Think about the makeup effects in films like Harry Potter, Hellboy, The Grinch, X-men, The Curious Case of Benjamin Button, and Alice in Wonderland where the effects are not done digitally but involve hours of makeup application on actors like Ray Fiennes, Ron Perlman, Jim Carrey, Benicio Del Toro, Rebecca Romijn, Brad Pitt, and Johnny Depp.

Click on the heading above to see a trailer for the movie Wolfman to put yourself in the Halloween spirit and look at the design involved in the cinematography, sets, lighting, costumes, and makeup.

Visual Note-Taking Increases Comprehension

All students need to develop skills in visual communication. Students should have opportunities to learn how adding visuals to note-taking can help increase understanding and reveal connections that might otherwise not be apparent.

Visual note-taking (right) includes:
Differentiating text with headings, subheadings, changing font sizes, and using bold-face and italics when appropriate.
Using bullets to identify lists of materials. Bullets can include dots, circles, squares, triangles, stars or any visual device you like.
Making connections by using arrows, lines, dotted lines, dashed lines or any other connecting symbol you like.
Framing special material to separate it from the rest. Frames can be rectangles, ovals, speech balloons, thought balloons or any other framing device.
Graphic techniques such as alignment, justification, shadows, overlapping and any other technique to create visual interest and clarity.
Sketches include quick drawings of people, places or things that may be metaphoric or represent things mentioned in the presentation.
(Click on the photo on the right to examine the note-taking process.)

Click on the heading above to see an amazing example of visual note-taking of a speech given by Sir Ken Robinson (left) to the RSA (Royal Society for the Arts) in London. It is a bit small to see in the video but at the end, when the camera pulls back to reveal the entire drawing, you see how the non-linear nature of visual note-taking allows one to review the entire presentation in a glance.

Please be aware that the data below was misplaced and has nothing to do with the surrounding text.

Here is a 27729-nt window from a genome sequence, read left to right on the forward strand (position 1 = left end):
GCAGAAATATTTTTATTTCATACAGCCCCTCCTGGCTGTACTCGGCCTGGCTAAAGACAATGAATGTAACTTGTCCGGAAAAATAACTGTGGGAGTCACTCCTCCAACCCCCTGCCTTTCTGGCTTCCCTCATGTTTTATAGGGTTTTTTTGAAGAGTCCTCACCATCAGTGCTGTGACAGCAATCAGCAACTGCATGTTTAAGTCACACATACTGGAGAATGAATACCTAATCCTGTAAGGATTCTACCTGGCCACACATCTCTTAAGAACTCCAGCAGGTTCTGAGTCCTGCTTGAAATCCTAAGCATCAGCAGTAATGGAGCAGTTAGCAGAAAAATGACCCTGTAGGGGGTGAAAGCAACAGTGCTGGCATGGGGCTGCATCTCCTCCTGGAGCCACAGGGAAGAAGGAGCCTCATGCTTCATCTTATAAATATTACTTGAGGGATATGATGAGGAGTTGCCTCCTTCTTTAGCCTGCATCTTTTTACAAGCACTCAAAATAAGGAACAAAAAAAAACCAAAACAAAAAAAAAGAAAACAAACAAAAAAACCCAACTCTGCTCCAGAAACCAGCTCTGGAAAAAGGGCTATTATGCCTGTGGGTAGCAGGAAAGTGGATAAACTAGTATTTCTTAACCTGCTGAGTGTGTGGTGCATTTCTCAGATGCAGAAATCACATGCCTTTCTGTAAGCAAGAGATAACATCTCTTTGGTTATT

Thursday, October 21, 2010

Dornish Collection of Children's Book Illustrations on View

Kutztown University of Pennsylvania's Sharadin Gallery has an exhibition of original children's book illustrations collected by Professor Emeritus Robert Dornish.

The exhibition features over 75 original illustrations for children’s books in a wide variety of media (oil, mixed media, watercolor), and a diversity of styles from some of the world’s best-known illustrators. Included are works by Wendell Minor, Tedd Arnold, Robert Sabuda, Brett Helquist, Gennady Spirin, Valeri Gorbachev, Tomie dePaola, and Caldecott winners Uri Shulevitz, Gerald McDermott, Jerry Pinkney, and Leo and Diane Dillon.

Dr. Robert Dornish, Kutztown University Professor Emeritus, taught for over 28 years in the Elementary Education Dept, beginning in 1969. One year, a last-minute change of schedule found him teaching children’s literature so he began seeking out the best in current children’s books at conferences and bookshops. He struck up friendships with many of the nation’s leading illustrators and began collecting signed first editions, many now housed in Kutztown’s Rohrbach Library.